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CNC machines let siblings serve new markets.

For the brother-sister team, Heidi and Randy Horst of Service Products, the addition of computer-controlled equipment has opened doors to new markets.

Thirty years ago, Robert Horst, founder of Chicago-based Service Products, focused his product line to the manufacturing hardboard clipboards for the office products industry. But since his son and daughter became involved in the company 12 years ago, their desire to increase markets and invest in high-tech machinery have allowed the company's product lines, as well as its profits, to expand.

At one point, clipboards made up almost all of the company's total sales. Today, that figure stands at about 50 percent, with the inclusion of chair mats, point-of-purchase (P.O.P.) display units, artist supplies, product display boards and novelty items sold at craft fairs making up the rest of the company's $3.5 million sales.

Part of the reason the company has broadened its market is credited to its investment in CNC equipment. Randy Horst said that the machinery has given them increased productivity and a wider product base as a result of greater flexibility, reduced downtime and increased accuracy from the CNC machinery.

"The automated computer machinery allows us to better serve our customers by being able to handle any size volume while delivering consistent accuracy," said Randy.

"By saving time on maintenance and changeovers, the equipment has increased our productivity so that we are able to bid a better price on jobs, making us more competitive," he said.

"And we've rarely been late on a promised shipping date since we purchased the CNC equipment," Heidi added.

The company operates Heian NC-442P four-head and NC-642P six-head CNC routers, both with Fanuc computer controls.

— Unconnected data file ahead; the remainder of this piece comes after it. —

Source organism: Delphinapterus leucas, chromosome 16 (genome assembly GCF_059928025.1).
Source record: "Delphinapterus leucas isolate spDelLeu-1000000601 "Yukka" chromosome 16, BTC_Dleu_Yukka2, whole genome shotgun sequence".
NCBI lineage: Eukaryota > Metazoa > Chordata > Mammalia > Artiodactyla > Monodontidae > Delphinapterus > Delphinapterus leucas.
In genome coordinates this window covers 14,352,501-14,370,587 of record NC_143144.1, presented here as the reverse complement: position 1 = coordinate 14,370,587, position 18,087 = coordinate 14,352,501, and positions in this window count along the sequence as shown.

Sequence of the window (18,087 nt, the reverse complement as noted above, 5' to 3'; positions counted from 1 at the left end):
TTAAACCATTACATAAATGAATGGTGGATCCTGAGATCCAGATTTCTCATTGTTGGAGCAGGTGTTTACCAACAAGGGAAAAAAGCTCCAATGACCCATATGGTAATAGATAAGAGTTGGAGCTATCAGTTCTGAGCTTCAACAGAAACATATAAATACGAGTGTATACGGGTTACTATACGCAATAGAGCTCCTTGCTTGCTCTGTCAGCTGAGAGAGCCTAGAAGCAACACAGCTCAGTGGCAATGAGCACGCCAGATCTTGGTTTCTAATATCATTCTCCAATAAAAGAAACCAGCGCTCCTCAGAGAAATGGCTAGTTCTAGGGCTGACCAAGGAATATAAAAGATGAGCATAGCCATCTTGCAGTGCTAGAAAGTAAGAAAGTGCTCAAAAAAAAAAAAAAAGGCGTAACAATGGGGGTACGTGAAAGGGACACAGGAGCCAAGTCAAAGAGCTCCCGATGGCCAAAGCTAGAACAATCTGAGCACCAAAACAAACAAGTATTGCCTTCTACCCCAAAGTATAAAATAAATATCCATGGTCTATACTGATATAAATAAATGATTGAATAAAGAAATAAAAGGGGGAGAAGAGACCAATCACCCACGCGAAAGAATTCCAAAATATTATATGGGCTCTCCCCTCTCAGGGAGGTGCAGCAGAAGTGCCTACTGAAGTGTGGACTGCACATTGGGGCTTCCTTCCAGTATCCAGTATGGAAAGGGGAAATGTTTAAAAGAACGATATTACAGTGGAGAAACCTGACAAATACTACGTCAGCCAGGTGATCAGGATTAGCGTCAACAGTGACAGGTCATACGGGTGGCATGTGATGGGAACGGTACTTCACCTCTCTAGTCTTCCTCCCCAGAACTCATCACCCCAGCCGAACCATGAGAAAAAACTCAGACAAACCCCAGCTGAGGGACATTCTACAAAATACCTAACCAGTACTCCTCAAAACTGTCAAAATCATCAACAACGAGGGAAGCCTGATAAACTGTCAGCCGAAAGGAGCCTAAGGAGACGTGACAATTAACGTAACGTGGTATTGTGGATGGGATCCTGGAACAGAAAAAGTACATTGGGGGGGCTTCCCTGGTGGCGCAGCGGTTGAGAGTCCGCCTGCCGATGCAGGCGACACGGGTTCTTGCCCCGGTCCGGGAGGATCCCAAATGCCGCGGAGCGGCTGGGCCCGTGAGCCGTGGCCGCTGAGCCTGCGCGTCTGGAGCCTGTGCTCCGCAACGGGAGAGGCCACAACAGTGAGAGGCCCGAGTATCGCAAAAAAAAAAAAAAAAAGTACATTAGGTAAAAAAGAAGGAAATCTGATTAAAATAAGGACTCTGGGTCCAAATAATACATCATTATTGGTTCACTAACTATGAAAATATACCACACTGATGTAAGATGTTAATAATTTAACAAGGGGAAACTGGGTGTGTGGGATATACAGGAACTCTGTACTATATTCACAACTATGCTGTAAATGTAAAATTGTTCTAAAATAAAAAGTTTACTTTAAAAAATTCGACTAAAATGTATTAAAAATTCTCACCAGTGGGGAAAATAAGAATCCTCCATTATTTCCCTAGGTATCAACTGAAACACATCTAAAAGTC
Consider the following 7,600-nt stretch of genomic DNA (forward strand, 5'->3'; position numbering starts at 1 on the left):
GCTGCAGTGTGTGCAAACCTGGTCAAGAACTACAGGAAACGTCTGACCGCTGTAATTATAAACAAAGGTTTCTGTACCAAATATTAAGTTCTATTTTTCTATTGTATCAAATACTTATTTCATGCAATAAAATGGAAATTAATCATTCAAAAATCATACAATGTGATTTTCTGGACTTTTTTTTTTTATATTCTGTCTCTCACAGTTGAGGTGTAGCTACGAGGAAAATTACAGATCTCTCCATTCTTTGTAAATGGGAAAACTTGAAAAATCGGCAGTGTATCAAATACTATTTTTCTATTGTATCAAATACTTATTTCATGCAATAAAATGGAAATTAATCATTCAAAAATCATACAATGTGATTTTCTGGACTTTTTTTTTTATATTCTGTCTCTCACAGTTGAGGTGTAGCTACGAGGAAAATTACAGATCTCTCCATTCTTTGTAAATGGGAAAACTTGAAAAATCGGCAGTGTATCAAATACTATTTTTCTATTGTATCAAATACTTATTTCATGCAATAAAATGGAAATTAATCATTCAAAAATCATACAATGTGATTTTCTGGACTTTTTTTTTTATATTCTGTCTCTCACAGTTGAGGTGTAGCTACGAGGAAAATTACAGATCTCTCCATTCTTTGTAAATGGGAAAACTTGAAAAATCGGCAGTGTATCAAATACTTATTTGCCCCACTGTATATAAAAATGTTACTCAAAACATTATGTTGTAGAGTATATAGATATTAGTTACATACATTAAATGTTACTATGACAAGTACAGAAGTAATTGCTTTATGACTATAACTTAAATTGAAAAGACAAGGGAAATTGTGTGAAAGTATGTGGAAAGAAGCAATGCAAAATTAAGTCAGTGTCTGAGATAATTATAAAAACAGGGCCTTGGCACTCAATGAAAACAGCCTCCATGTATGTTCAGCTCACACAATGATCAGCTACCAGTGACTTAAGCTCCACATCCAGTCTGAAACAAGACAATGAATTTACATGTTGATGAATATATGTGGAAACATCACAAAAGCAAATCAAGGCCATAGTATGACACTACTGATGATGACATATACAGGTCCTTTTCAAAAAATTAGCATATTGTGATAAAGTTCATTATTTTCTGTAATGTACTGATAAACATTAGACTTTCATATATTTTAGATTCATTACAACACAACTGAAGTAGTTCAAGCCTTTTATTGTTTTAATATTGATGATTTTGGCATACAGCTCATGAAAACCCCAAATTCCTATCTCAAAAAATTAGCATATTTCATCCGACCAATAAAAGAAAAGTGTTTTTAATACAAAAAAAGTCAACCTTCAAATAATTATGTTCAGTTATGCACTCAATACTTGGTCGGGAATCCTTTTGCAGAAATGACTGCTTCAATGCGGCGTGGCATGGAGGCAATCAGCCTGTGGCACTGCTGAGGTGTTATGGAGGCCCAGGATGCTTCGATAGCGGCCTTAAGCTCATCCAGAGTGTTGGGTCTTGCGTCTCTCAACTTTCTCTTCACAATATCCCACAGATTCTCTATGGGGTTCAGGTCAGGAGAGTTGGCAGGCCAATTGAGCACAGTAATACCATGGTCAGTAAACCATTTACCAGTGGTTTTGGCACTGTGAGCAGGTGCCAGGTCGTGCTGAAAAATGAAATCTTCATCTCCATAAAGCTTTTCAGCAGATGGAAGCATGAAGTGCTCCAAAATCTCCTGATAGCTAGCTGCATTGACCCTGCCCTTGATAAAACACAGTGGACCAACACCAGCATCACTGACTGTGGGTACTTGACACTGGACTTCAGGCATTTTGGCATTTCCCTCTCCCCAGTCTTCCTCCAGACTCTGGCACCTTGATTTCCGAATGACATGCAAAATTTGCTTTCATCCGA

"We've programmed the routers so that they can both perform the same jobs, but one machine may have an advantage over the other," Heidi said. "The six-head machine may be used for bigger jobs because of its productivity rate, but it also depends on part size and number of operations being performed."

In addition, a Giben CNC panel saw with an Alpha N computer cuts blanks which are machined on the routers. The machine cuts a wide variety of sizes and thicknesses according to the job requirements, and the company orders custom sized hardboard from the mill for its clipboards.

"After cutting the clipboards from the custom sized boards, the only waste that is left is sawdust," Heidi said.

Making the cut

Most projects utilize 1/4-in. or 1/8-in. hardboard supplied by ABT Co., Georgia-Pacific or Masonite. The company also uses MDF, particleboard, plywood and hardwood in various thicknesses for P.O.P. display jobs.

After blanks are cut on the Giben, the Heians rout or perform precision T-molding and boring operations that have been programmed by Randy.

Following cutting and routing of the blanks, they are brushed with a Black Bros. panel cleaner to remove dust and painted on a custom-designed roll coater utilizing Federated lacquer paints.

"We built our own roll coater because it was a cost-efficient approach to giving us the finish we needed instead of buying new equipment," said Heidi.

If a job requires silk screening, pieces are screened by hand on silk screen presses. Waste blanks are reused on jobs with smaller dimensions or hogged and burned in a furnace to heat the plant.

Not intimidated by the complex programming required with CNC equipment, Randy, who handles most of the production responsibilities, feels comfortable with the CNC machinery.

"The program training on the routers took about two to three months, but all the training required was a simple knowledge of math," said Randy. "The jobs can be programmed off-line on a PC at home or on a lap top computer and then downloaded to the CNC equipment through a modem."

Brother and sister agree that they have not felt the pinch from the recession, and if anything, business and the future of the company has never looked better.

"There are lots of jobs still out there in the P.O.P. market and we plan on expanding into this market through word-of-mouth," Heidi, who handles most of the sales and marketing duties, said, "We plan on adding more equipment, maybe a point-to-point drill, and we've just purchased a Voorwood foiler to complement our finishing operation so we don't have to worry about finishing spray fumes. If business keeps up the way it has we might also add a third shift."
COPYRIGHT 1993 Vance Publishing Corp.
No portion of this article can be reproduced without the express written permission from the copyright holder.
Copyright 1993, Gale Group. All rights reserved. Gale Group is a Thomson Corporation Company.

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Title Annotation:includes related article on Insol-Edge spacer channels; computer numerical control
Author:Derning, Sean
Publication:Wood & Wood Products
Date:Apr 1, 1993
Previous Article:Wenge: a tough act to follow.
Next Article:Hurd millwork.

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